“This really gives the students the best of both worlds—a foot in school and a foot inside an agency. They experience ‘working’ at an agency without the pressure, while getting trained by those same people who might just hire them for a job—or offer them a paid internship after,” says Gulati.

Sid Lee, Leo Burnett, McMillan and S1 Group all pay at least minimum wage regardless of whether the internship is tied to the school curriculum. They say it’s not only the right thing to do, but also in their best interest, because everyone is in pursuit of standout students.

“When I took on responsibility of our internship program, I said, ‘If we want to land the best students—even though a lot of them want to come here anyway—we should pay,’” says Zavacky. “After all, these people are working on billable accounts.”


Stills from a video centred around an eager intern created by Leo Burnett Toronto

From internship to job offer 

How do you turn that internship into a post-graduate job offer? It may happen more than you think. The Toronto office of DDB recently hired a junior copywriter and junior art director who had been working the past few months as interns. Jurisic estimates 60 per cent of all john st. interns get offered a junior position.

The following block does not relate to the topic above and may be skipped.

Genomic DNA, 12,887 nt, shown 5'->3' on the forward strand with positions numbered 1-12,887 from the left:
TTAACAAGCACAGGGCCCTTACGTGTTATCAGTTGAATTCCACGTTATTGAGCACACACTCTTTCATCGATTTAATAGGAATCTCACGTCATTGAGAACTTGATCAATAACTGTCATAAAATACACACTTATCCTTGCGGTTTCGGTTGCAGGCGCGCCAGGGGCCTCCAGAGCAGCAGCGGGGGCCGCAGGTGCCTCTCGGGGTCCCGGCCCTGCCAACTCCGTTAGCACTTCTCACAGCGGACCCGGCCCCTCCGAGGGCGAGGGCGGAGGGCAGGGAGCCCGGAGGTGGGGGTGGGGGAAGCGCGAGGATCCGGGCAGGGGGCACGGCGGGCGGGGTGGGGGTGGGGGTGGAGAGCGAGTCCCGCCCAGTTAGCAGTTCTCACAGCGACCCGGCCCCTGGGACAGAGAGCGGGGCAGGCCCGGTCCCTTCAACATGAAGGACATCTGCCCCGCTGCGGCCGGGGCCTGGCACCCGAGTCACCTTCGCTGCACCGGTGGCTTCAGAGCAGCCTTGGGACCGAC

Leo Burnett has set up a process to transition interns—if not into a full-time position, at least a way to keep them in the fold. “If we want them to stay longer but aren’t able to give them a full-time position, we’ll put them on a freelance rate,” says John. 

Future employment really depends on whether or not the student makes the most of the opportunity. But if you can land an internship at your desired place of employment, you’ve already achieved what could be your biggest hurdle.

Chris Daniels is a freelance writer whose work has appeared in Applied Arts, Maclean’s, and Marketing.

This feature originally appeared in the November/December 2016 issue of Applied Arts.